The First Ten Days

Read all the exciting things our scholars have been up to!

Sawasdee-khap! Hello! I hope that this journal entry isn’t too rambling and incoherent, but this has already been such a fantastic and intense time that I don’t think I can fully encapsulate my feelings in any other way.

So I have been in Thailand for a grand total of ten days now, and it is still difficult to process that I will be living here in Bangkok for the next ten months. I have never lived in a city before, so maybe that is why I am experiencing such a sensory overload every time I step out — the noise of the constant traffic, the smell of the countless food vendors (all of which are just absolutely phenomenal!), the sights of the sprawling urban jungle. It is difficult to process, but I am beginning to notice a certain strange and subtle beauty within the chaos. A little cliché, I guess, but true nonetheless. I think Bangkok is just one of those places in that commands your attention and appreciation.

This past weekend, I went on a four day retreat to Hua Hin with twenty-six other exchange students on my program. It was an incredible time – I not only got to meet so many cool students from so many different places, but I also got to see a glimpse of the beautiful countryside and the kindhearted people that call that their home. The challenge of venturing out into the unknown was thrilling and exciting – none of us really knew what to expect, especially with the language barrier! I realized that traveling around in a place like Thailand is pretty much like a trust fall — you jump in a taxi or a van or a tuk-tuk, and you don’t really know if it is going to take you where you want to go (and you don’t really have a way of communicating the specifics with the driver) so you just quite literally sit back, enjoy the ride and hope it all works out. Usually it does!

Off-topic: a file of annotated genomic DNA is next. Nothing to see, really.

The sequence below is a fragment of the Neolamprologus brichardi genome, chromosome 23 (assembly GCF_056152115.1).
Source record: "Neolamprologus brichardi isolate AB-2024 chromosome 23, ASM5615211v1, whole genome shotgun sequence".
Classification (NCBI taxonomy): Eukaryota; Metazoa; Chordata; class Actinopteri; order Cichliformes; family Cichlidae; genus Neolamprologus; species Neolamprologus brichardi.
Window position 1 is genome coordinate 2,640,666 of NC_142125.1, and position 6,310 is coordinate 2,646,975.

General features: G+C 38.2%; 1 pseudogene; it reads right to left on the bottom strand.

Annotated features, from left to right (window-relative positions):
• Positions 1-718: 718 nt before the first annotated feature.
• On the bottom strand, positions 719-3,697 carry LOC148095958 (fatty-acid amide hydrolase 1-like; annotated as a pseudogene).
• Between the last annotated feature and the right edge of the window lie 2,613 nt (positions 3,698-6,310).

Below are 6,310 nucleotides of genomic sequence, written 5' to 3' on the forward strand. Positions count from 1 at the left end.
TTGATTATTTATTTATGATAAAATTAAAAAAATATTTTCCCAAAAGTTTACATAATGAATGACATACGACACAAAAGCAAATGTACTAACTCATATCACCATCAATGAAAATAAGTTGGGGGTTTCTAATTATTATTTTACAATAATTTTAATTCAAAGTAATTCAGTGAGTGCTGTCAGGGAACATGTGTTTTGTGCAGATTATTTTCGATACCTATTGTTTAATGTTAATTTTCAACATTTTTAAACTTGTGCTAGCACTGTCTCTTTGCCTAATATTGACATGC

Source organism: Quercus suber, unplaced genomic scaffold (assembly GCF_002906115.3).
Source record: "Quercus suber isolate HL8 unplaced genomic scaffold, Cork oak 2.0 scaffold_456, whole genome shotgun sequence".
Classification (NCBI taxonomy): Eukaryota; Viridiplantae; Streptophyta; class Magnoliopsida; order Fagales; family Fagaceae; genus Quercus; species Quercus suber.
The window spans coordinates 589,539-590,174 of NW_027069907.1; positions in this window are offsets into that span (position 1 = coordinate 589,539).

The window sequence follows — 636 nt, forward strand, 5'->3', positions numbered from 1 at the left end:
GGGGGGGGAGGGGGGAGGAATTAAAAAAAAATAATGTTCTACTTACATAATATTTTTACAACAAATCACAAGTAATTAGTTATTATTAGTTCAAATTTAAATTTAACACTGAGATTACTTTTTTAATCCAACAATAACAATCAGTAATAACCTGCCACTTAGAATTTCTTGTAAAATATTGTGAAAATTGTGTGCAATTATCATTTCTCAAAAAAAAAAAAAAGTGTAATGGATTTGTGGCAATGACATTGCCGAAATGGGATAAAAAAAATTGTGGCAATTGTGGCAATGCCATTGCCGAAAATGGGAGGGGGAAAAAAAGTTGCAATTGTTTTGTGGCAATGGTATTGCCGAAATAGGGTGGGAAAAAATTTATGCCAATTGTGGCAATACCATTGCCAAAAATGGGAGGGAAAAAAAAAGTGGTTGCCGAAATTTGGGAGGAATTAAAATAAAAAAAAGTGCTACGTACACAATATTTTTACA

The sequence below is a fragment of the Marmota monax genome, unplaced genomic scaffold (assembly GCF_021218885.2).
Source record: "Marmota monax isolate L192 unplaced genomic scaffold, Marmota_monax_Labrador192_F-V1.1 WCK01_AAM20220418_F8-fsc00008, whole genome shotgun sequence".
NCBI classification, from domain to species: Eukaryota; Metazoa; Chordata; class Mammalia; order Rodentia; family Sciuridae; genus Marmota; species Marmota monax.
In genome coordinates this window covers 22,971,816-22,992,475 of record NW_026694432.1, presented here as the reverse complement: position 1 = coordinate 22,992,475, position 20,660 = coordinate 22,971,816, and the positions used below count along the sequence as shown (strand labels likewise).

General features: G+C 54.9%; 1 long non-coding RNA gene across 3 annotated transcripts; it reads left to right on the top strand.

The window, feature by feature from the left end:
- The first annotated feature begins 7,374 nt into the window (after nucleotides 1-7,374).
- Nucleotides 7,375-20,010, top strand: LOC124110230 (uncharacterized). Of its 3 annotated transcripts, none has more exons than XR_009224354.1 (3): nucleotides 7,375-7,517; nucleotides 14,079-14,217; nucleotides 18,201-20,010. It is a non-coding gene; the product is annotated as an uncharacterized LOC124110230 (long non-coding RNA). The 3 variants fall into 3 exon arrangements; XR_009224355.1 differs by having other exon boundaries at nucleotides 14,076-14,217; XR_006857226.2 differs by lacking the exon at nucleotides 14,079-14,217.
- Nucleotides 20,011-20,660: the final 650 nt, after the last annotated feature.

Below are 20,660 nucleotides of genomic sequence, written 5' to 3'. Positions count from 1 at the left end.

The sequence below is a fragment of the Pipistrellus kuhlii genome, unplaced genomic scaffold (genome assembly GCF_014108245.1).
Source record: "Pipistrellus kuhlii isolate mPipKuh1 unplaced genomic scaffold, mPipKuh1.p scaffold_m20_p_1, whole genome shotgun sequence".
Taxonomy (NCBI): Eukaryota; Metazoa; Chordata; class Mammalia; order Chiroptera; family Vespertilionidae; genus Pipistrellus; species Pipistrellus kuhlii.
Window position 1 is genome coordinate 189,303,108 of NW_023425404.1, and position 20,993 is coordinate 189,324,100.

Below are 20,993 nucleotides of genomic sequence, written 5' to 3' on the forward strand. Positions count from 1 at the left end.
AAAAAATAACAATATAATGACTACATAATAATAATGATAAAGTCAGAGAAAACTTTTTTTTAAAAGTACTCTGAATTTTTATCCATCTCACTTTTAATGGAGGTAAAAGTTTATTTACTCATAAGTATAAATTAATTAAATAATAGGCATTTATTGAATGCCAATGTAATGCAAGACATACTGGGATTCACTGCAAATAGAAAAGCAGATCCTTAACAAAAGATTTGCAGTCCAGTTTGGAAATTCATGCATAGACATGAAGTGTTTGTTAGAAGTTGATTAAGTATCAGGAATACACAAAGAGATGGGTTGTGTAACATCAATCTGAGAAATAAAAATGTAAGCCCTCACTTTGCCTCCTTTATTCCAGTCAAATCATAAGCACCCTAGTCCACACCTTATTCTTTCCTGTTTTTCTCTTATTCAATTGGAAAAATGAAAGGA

It was also during this trip that we all heard about the devastating news that came out of Charlottesville, which caught every one of us off-guard. It was shocking, it was terrible, and it should never have happened, but a moment during this trip reaffirmed my belief that we as humans can (and will) be better than that.

So this is what happened. We had booked an Airbnb for the trip, which was supposed to act as our home away from home while we went out and explored everything from the islands to the national parks to the caves and to the beaches. However, due to schedule miscommunication with the host, we ended up losing the Airbnb after the first night, which meant that we were effectively left stranded in the middle of nowhere. We dropped every plan and rushed to find emergency accommodation, which was made more difficult by the fact that there were so many of us.

Eventually, we came across a little hostel somewhere on the outskirts of Hua Hin. They had no other customers at the moment, so while they only had eighteen beds available, they were willing to let all twenty-six of us stay for a very reasonable price. Since we had no other option, we immediately booked the place out. We had no idea what to expect. All we could do was hope for the best.

Which, as it turned out, was enough. We arrived at the hostel, Host Hua Hin, and it was everything we could have wanted and more. Charming and comfortable, we all instantly fell in love with the place. The owner barely spoke any English, and the language barrier was initially a struggle, but once we got past that, I realized that he was perhaps one of the friendliest and kindhearted souls I have ever met. He knew nothing about us, he could not really speak our language, and he was probably concerned that he was stuck for the weekend with a bunch of rowdy farangs (foreigners), but that didn’t stop him from going out of his way to help us out in our time of need. Maybe it was because he was a business man and he was simply acting out of his best interests, but I like to think that it was more than just a matter of currency. I like to think that even though there are people in the world who choose to hate and divide and destroy the people they don’t understand, there are still many, many, many others who instead choose to welcome them with open arms.

Maybe I’m just being naïve. But I like to think that I am not.

Until next time!


P.S. And if you’re ever in Thailand, go stop by Hua Hin! And if you’re in Hua Hin, go stay at Hosts Hua Hin! You won’t regret it!